I last wrote about “around the world in 40 hikes,” but very few hikes took me out of Washington state. My list of favorite hikes since I stated hiking about 10 years ago is more geographically diverse, although Washington is still well-represented (as it should be). Still so many places to explore…
Bernese Alps/Murren area (Switzerland) – This was my first taste of the Alps and still my favorite place in Switzerland. The Murren side of the valley is the more low-key and reasonably-priced side (think Rick Steves – he speaks very highly of this area). Regardless of the time of year, you will see cows, quaint alpine villages and mountains in your face.
Blue Lake (North Cascades Highway) – This is a short four mile hike that requires six hours of driving from Seattle, but seeing the lake makes it all worth it. Mountain goats also allegedly frequent the area, but I’ve never been lucky enough to spot one there.
Cinque Terre Coastal Trail (Italy) – Picturesque seaside pastel-colored villages built into rocky cliffs – check. Pastoral landscapes – check. Awesome food every place you stop – check. Boat that will take you back to your starting point so you can see the whole route you just hiked from the water –check. Mudslides can close sections of the trail, as they did when I hiked it. The detour was a grueling but beautiful hike up the cliffs into vineyards.
Colchuck Lake (Leavenworth) – The first time I saw this lake it took my breath away, and it continues to do so each time I visit. The last steep climb is worth the reward. One day I hope to make the VERY steep climb up Aasgard Pass at the south end of the lake to get to the Enchantments, said to be the most beautiful place in the state.
El Chato Reserve (Santa Cruz, Galapagos) – In my opinion, the giant tortoises are the best part of the Galapagos Islands, and this place is literally crawling with them. The tortoises are surprisingly fast for their age (some are well over 100 years old) and, well, the fact that they are tortoises. There’s also a fern covered lava tube to explore. Lots of mud and giant tortoise turds to be careful of.
Fira to Oia (Santorini, Greece) – It’s tough to top walking between two picture postcard perfect Greek island villages. Two dogs accompanied us for most of our hike because they knew we’d break for lunch and have food for them, but I think they too appreciated the views.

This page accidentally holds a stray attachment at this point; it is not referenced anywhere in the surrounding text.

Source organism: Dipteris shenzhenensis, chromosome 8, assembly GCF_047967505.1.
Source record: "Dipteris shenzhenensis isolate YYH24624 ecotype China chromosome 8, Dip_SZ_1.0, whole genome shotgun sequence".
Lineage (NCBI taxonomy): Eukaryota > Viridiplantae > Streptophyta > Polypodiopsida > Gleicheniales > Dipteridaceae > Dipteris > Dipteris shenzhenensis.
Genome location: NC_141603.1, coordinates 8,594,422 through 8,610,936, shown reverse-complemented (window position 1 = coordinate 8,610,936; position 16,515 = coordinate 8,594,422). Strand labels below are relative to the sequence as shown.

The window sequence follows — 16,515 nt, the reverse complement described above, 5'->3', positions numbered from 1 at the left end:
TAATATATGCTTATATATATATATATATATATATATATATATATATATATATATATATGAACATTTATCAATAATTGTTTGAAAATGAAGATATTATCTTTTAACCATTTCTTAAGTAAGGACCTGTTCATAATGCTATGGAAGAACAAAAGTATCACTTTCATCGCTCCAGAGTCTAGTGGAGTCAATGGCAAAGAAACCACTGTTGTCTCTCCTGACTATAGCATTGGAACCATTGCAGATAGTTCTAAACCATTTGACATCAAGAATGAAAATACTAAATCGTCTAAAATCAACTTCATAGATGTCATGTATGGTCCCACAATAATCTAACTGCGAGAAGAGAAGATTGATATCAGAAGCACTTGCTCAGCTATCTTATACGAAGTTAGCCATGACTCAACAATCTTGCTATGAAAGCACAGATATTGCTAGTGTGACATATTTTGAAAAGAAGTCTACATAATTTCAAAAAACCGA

Hidden Lake Lookout (Glacier National Park) – This is just a short hike from the main visitor center at Glacier, but it packs a lot of scenery into a short distance. If it weren’t for my fear of getting eaten by a bear, I’d like to get further off the beaten path at Glacier.
Kalalau Trail (Kauai) – This is the trail at the end of the road in Kauai that everyone talks about. The entire trail is about 11 miles long and mostly through jungle. Most people (including me) hike only the first two miles from Kee Beach to Hanakapiai Beach. The coastal views are hard to beat, and it’s a worthy diversion from a typical morning at the beach. The trail can get really muddy, so watch your step. Once I brought old shoes that I threw away after the hike they were so caked in mud. The last picture below shows the Kalalau Valley, the end of this trail, and was taken from Kokee State Park, another nice hiking area.
Paradise Trails (Mt. Rainier) – The name is appropriate. Highly recommended in wildflower season.
Salomon Beach Trail (St. John) – This isn’t so much about the hike (which is hot, humid and requires pushing branches out of the way if I remember correctly) but the destination. As soon as I saw pictures of the beach, I knew I had to go. Since it requires a hike to get there, it’s not crowded. And a quick Google search tells me that it’s no longer a “clothing optional” beach, so it’s got that going for it too now.
West Fork Foss River and Lakes (Skykomish) – I’m a sucker for an alpine lake hike, and this one has five of them in seven miles. This is the one hike I’ve done that makes me wish I was a camper so I could spend more time enjoying the lakes, because three hours of driving and 14 miles of hiking is a long day.
Zermatt/Matterhorn area (Switzerland) – Switzerland gets two spots on my list because it’s just that spectacular. Zermatt is glitzier and more touristy than the Murren area, but the scenery is just as beautiful and more iconic because it includes the mountain that everyone recognizes. You can hike up the steep hills or cover more ground by taking gondolas and trains up and then hiking around. A mix of gondolas, trains and hiking worked well for me and allowed me to see a lot in the two full days I had there.
After I came up with my list, I couldn’t believe it didn’t include anything in New Zealand, particularly since I took a hiking trip there and it’s my favorite place I visited. Perhaps it would have made the list if the lookout point declaring itself “View of Views,” wasn’t clouded over when I visited. I suppose this just gives me a good reason to make my way back there one day to find something to add to the list.